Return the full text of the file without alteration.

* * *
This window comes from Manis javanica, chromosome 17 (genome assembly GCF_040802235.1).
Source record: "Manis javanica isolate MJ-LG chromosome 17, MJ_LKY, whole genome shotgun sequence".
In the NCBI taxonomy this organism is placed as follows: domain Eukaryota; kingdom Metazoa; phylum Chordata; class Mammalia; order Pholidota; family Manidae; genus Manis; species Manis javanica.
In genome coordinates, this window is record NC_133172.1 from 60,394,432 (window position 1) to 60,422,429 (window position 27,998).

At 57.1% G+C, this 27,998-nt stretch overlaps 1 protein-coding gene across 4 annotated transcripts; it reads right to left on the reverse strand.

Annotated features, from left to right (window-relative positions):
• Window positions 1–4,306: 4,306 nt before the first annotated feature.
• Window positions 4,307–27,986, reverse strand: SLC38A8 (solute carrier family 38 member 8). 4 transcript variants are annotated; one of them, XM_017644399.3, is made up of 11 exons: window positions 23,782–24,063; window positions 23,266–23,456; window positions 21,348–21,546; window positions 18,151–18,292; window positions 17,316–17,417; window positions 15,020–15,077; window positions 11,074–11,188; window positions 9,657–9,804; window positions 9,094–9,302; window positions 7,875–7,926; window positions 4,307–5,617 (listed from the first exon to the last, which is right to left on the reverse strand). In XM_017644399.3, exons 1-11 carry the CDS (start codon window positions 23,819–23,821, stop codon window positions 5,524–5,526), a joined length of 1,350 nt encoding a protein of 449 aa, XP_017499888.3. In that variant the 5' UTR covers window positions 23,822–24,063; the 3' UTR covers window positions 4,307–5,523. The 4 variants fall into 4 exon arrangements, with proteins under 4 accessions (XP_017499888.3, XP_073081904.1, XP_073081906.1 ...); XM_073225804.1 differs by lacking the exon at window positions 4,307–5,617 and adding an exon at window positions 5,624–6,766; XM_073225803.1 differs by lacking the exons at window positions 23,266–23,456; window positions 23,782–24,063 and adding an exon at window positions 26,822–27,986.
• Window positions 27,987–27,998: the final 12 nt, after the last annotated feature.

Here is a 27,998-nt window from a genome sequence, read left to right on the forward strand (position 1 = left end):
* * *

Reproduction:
This window comes from Manis javanica, chromosome 17 (genome assembly GCF_040802235.1).
Source record: "Manis javanica isolate MJ-LG chromosome 17, MJ_LKY, whole genome shotgun sequence".
In the NCBI taxonomy this organism is placed as follows: domain Eukaryota; kingdom Metazoa; phylum Chordata; class Mammalia; order Pholidota; family Manidae; genus Manis; species Manis javanica.
In genome coordinates, this window is record NC_133172.1 from 60,394,432 (window position 1) to 60,422,429 (window position 27,998).

At 57.1% G+C, this 27,998-nt stretch overlaps 1 protein-coding gene across 4 annotated transcripts; it reads right to left on the reverse strand.

Annotated features, from left to right (window-relative positions):
• Window positions 1–4,306: 4,306 nt before the first annotated feature.
• Window positions 4,307–27,986, reverse strand: SLC38A8 (solute carrier family 38 member 8). 4 transcript variants are annotated; one of them, XM_017644399.3, is made up of 11 exons: window positions 23,782–24,063; window positions 23,266–23,456; window positions 21,348–21,546; window positions 18,151–18,292; window positions 17,316–17,417; window positions 15,020–15,077; window positions 11,074–11,188; window positions 9,657–9,804; window positions 9,094–9,302; window positions 7,875–7,926; window positions 4,307–5,617 (listed from the first exon to the last, which is right to left on the reverse strand). In XM_017644399.3, exons 1-11 carry the CDS (start codon window positions 23,819–23,821, stop codon window positions 5,524–5,526), a joined length of 1,350 nt encoding a protein of 449 aa, XP_017499888.3. In that variant the 5' UTR covers window positions 23,822–24,063; the 3' UTR covers window positions 4,307–5,523. The 4 variants fall into 4 exon arrangements, with proteins under 4 accessions (XP_017499888.3, XP_073081904.1, XP_073081906.1 ...); XM_073225804.1 differs by lacking the exon at window positions 4,307–5,617 and adding an exon at window positions 5,624–6,766; XM_073225803.1 differs by lacking the exons at window positions 23,266–23,456; window positions 23,782–24,063 and adding an exon at window positions 26,822–27,986.
• Window positions 27,987–27,998: the final 12 nt, after the last annotated feature.

Here is a 27,998-nt window from a genome sequence, read left to right on the forward strand (position 1 = left end):